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Falling Behind
The State of Working Canada, 2000

Jackson, Andrew, Robinson, David, Baldwin,Bob, Wiggins, Cindy
Publisher:  Canadian Centre for Policy Alternatives, Ottawa, Canada
Year Published:  2000  
Pages:  202pp   ISBN:  0-88627-208-4
Library of Congress Number:  HC115.J28 2000   Dewey:  338.971'009'049
Resource Type:  Book

An accessible collation of data and analysis, analyzed from a progressive perspective, about the social and economic realities of working people in Canada.

Abstract:  Falling Behind is a joint project of the Canadian Centre for Policy Alternatives and the Canadian Labour Congress. It work provides an accessible collation of data and analysis, analyzed from a progressive perspective, about the social and economic realities of working people in Canada.

Most of the data used for analysis is from 1997 and 1998 and is predominantly sourced from published and unpublished Statistics Canada data. The tables and charts are ordered into specific topics, which are preceded by useful chapter descriptions. The authors acknowledge a weakness in the Statistics Canada data which uses variables limited to gender and age; workers of colour, aboriginal workers and workers with disabilities are not separately accounted for.

Despite the government rhetoric of long-term gains for all Canadians following economic re-structuring, living standards of the 1990s are comparable with those of the mid-1970s and the growth of real income for workers is comparable to that of the Great Depression years of the 1930s. The analysis seeks to be descriptive, and a detailed exploration of contributing factors or recommendations for change are beyond the scope of this work. It is intended as a tool to be utilised by labor and social activists, students, academics and the media and in this way, to promote system change.

[Abstract by Diana Canning]

Table of Contents

Introduction and Acknowledgments

Part I: The Declining Economic and Social Well-Being of Canadian Working People
1. Income: The composition of Income
2. The Level of Overall Income
3. Why Did Canada Do So Badly in the 1990s?
4. Earnings from Employment
5. Security of Employment and Income
6. Poverty and Inequality
7. The Tax / Transfer System and Low Incomes
8. Canada in an International Context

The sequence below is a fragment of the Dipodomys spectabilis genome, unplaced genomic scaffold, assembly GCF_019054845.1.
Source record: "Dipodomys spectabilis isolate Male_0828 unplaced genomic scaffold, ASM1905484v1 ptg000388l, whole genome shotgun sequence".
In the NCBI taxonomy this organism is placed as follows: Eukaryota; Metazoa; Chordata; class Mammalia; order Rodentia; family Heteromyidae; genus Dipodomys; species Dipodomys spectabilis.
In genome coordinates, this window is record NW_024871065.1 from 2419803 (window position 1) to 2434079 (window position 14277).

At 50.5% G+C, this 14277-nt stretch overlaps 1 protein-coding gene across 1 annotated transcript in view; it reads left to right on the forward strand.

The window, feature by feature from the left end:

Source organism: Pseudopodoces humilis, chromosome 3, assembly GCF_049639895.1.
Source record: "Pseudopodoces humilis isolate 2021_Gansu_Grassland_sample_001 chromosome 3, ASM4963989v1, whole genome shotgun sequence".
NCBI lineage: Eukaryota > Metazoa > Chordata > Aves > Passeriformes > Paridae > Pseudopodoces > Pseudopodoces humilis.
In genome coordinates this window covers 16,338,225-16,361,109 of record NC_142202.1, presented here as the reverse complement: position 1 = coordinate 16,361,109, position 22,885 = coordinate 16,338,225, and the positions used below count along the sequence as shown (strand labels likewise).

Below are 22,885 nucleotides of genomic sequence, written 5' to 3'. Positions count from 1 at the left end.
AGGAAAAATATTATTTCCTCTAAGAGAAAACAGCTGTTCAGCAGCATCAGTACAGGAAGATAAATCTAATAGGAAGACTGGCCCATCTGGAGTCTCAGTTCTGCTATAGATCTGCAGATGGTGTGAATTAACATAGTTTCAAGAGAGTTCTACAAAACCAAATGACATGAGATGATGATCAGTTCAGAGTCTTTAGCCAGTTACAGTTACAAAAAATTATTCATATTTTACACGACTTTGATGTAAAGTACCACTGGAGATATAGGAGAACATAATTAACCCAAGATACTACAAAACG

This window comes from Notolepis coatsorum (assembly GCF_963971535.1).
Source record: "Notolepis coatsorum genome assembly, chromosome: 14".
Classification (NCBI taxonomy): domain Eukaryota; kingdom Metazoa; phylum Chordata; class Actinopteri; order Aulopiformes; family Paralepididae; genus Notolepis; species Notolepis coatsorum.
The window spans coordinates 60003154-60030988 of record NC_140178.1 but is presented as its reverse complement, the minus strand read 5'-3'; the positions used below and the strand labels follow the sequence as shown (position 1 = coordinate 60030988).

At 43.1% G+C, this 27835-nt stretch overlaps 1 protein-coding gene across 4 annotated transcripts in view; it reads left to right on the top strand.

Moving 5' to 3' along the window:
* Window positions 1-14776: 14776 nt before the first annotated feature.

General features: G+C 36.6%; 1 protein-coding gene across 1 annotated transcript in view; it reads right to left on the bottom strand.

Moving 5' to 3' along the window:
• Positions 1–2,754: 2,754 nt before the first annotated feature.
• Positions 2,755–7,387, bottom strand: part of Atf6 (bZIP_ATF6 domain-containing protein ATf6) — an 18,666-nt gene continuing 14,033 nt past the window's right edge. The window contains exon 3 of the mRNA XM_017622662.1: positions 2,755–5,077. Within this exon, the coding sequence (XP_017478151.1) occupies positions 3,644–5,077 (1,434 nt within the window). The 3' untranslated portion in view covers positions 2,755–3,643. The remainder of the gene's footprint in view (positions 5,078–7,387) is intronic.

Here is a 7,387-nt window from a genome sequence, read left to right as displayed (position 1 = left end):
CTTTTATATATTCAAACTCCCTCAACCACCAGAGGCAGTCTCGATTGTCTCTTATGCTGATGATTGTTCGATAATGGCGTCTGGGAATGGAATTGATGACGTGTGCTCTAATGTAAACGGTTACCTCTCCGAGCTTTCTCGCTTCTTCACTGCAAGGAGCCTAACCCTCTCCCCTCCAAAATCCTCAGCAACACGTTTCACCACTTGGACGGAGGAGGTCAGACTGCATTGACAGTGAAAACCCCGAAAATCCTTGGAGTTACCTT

9. Conclusion
Tables and Figures

Part II: Unemployment, Underemployment and Precarious Jobs
10. Job Shortage or Skills Shortage?
12. The Unemployment Squeeze
13. Unemployment
14. "Hidden" Unemployment
15. The Pattern of Job Creation in the 1990s
16. Self-Employment
17. Temporary Jobs
18. Part-time Jobs
19. Jobs in Small Business
20. Workers of Colour and Aboriginal Canadians in the Labour Force
21. Workers with Disabilities
22. Conclusion
Tables and Figures

Part III: The Wonderful New World of Work: Wages and the Quality of Jobs in the 1990s
23. What Kinds of Jobs?
24. The Attack on the Public Sector
25. Low-Paid Jobs
26. The Changing Structure of Earnings
27.Access to Benefits
28. Wages vs. Profits
29. Job Quality in the 1990s: The Growth of Long Hours
30. Changing Shift Schedules
31. Balancing Work and Family
32. Stress and Work Satisfaction
33. Conclusion

Part IV: The Union Advantage
34. Collective Bargaining Coverage Today
35. The Union Wage Premium
36. Incidence of Low Pay
37. Wage Inequality / Polarization
38. Non-Wage Benefits
39. Equality Issues and Collective Bargaining
40. Looking to the Future

Part V: The Changing Distribution of Income: Poverty and the Declining Middle Class
41. Does Inequality Matter?
42. Earnings Inequality
43. Family Income and Inequality: Long-Term Trends
44. Trends in the 1990s
45. Family Income and Government Transfer Payments
46. After Tax Income
47. Inequality and Seniors' Incomes in the 1990s
48. Poverty
49. Poverty in Canada
50. Conclusion
Tables and Figures

Part VI: The Shrinking Social Wage
51. Rolling Back the Welfare State
52. Health Care
53. Post-Secondary Education
54. Social Assistance
55. Unemployment Insurance
56. Housing
57. Child Care
58. Pensions and Seniors' Income
59. Social Well-Being
60. Index of Social Health
61. Conclusion
Tables and Figures

Part VII: The Tax System
62. Canadian Taxes in the International Context
63. Personal Income Taxes
64. The Personal Income Tax System and Well-Being
65. Regressive Taxation
66. Who Bears the Burden?
67. Corporate Taxation
68. Conclusion
Tables and Figures

Part VIII: The State of Working Canada in the New Millenium
69. Slow Growth in Wages Continues
70. The Vulnerability of Working Households
71. Will the Expansion Continue?
72. What About Tax Cuts?
73. The Lost Decades


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